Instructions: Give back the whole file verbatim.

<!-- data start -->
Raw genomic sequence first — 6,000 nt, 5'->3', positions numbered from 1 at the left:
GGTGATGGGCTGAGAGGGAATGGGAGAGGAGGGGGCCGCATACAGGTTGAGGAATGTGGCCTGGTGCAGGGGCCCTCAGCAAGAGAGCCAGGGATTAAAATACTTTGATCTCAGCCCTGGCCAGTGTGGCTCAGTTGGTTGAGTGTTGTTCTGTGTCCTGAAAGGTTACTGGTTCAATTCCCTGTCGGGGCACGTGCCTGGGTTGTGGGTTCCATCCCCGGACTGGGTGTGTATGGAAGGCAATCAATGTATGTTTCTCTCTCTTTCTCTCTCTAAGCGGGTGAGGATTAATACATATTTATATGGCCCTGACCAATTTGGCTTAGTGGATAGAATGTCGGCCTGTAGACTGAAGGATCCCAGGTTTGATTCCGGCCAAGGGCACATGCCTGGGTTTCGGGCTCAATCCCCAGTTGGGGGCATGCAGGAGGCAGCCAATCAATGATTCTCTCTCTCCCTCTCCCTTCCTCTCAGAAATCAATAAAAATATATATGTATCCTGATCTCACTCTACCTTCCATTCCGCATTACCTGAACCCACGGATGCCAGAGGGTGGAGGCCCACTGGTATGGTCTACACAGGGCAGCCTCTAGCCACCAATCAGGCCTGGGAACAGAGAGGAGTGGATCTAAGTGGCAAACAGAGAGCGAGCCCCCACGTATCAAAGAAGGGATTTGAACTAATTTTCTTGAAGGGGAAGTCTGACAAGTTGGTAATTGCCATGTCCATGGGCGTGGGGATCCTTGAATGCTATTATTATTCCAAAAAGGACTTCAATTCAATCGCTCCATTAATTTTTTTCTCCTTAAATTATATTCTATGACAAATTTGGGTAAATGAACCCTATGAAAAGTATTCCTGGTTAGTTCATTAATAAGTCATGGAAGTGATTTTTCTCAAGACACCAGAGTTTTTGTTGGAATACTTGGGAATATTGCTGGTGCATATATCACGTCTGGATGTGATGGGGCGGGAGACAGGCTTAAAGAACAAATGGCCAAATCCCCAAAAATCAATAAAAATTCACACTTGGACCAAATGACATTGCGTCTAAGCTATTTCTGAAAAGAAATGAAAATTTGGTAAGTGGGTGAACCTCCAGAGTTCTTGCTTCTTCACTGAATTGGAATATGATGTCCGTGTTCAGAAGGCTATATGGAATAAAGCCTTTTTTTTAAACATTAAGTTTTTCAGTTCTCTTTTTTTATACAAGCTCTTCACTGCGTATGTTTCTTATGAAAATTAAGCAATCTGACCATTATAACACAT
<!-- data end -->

Raw genomic sequence first — 6,000 nt, 5'->3', positions numbered from 1 at the left:
GGTGATGGGCTGAGAGGGAATGGGAGAGGAGGGGGCCGCATACAGGTTGAGGAATGTGGCCTGGTGCAGGGGCCCTCAGCAAGAGAGCCAGGGATTAAAATACTTTGATCTCAGCCCTGGCCAGTGTGGCTCAGTTGGTTGAGTGTTGTTCTGTGTCCTGAAAGGTTACTGGTTCAATTCCCTGTCGGGGCACGTGCCTGGGTTGTGGGTTCCATCCCCGGACTGGGTGTGTATGGAAGGCAATCAATGTATGTTTCTCTCTCTTTCTCTCTCTAAGCGGGTGAGGATTAATACATATTTATATGGCCCTGACCAATTTGGCTTAGTGGATAGAATGTCGGCCTGTAGACTGAAGGATCCCAGGTTTGATTCCGGCCAAGGGCACATGCCTGGGTTTCGGGCTCAATCCCCAGTTGGGGGCATGCAGGAGGCAGCCAATCAATGATTCTCTCTCTCCCTCTCCCTTCCTCTCAGAAATCAATAAAAATATATATGTATCCTGATCTCACTCTACCTTCCATTCCGCATTACCTGAACCCACGGATGCCAGAGGGTGGAGGCCCACTGGTATGGTCTACACAGGGCAGCCTCTAGCCACCAATCAGGCCTGGGAACAGAGAGGAGTGGATCTAAGTGGCAAACAGAGAGCGAGCCCCCACGTATCAAAGAAGGGATTTGAACTAATTTTCTTGAAGGGGAAGTCTGACAAGTTGGTAATTGCCATGTCCATGGGCGTGGGGATCCTTGAATGCTATTATTATTCCAAAAAGGACTTCAATTCAATCGCTCCATTAATTTTTTTCTCCTTAAATTATATTCTATGACAAATTTGGGTAAATGAACCCTATGAAAAGTATTCCTGGTTAGTTCATTAATAAGTCATGGAAGTGATTTTTCTCAAGACACCAGAGTTTTTGTTGGAATACTTGGGAATATTGCTGGTGCATATATCACGTCTGGATGTGATGGGGCGGGAGACAGGCTTAAAGAACAAATGGCCAAATCCCCAAAAATCAATAAAAATTCACACTTGGACCAAATGACATTGCGTCTAAGCTATTTCTGAAAAGAAATGAAAATTTGGTAAGTGGGTGAACCTCCAGAGTTCTTGCTTCTTCACTGAATTGGAATATGATGTCCGTGTTCAGAAGGCTATATGGAATAAAGCCTTTTTTTTAAACATTAAGTTTTTCAGTTCTCTTTTTTTATACAAGCTCTTCACTGCGTATGTTTCTTATGAAAATTAAGCAATCTGACCATTATAACACAT